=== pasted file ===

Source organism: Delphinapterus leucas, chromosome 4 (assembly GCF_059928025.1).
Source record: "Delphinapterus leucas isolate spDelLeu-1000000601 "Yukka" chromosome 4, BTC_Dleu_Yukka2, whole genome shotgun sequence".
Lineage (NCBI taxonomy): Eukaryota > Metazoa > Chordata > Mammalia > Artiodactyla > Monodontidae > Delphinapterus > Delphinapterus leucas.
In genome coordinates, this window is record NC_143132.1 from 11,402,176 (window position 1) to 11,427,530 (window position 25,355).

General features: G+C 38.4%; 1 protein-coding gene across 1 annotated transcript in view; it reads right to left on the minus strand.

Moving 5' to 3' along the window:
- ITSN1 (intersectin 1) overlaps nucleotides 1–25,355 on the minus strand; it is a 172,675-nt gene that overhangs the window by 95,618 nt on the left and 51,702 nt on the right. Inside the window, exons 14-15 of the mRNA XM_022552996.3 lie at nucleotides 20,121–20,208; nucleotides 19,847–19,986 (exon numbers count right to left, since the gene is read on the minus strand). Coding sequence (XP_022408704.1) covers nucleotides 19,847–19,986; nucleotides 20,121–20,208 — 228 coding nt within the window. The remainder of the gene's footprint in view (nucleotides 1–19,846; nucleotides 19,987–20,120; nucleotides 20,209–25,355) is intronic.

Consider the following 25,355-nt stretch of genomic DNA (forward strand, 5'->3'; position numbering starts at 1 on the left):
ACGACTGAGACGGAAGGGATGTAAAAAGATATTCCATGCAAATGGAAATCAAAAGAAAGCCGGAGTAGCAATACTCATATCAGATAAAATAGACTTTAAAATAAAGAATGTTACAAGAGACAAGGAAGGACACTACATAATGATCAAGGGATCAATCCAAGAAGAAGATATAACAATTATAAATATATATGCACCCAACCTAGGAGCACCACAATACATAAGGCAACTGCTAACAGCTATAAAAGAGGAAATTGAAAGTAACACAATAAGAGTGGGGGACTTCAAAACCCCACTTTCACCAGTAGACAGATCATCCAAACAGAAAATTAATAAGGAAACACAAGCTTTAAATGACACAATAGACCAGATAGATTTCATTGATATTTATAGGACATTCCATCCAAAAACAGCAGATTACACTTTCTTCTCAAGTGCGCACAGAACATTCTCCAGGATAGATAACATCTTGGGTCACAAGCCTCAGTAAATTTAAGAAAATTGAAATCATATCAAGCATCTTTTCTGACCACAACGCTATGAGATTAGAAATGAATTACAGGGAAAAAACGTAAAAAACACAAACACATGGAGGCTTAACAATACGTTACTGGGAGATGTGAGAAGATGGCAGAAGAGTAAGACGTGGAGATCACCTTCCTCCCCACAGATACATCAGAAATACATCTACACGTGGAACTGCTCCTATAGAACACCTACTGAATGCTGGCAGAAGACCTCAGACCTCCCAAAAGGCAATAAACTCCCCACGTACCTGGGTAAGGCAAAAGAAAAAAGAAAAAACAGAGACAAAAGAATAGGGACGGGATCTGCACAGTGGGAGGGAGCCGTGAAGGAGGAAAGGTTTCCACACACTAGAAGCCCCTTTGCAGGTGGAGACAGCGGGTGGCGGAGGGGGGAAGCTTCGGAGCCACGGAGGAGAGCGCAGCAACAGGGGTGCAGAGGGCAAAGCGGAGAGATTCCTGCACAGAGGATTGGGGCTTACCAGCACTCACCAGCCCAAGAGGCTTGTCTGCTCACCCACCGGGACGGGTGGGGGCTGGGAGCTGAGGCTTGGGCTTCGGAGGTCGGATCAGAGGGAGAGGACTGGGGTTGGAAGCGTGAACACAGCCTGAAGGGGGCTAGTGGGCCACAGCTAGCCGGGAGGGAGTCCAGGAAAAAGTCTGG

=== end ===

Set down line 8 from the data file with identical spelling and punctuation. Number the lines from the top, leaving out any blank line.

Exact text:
Consider the following 25,355-nt stretch of genomic DNA (forward strand, 5'->3'; position numbering starts at 1 on the left):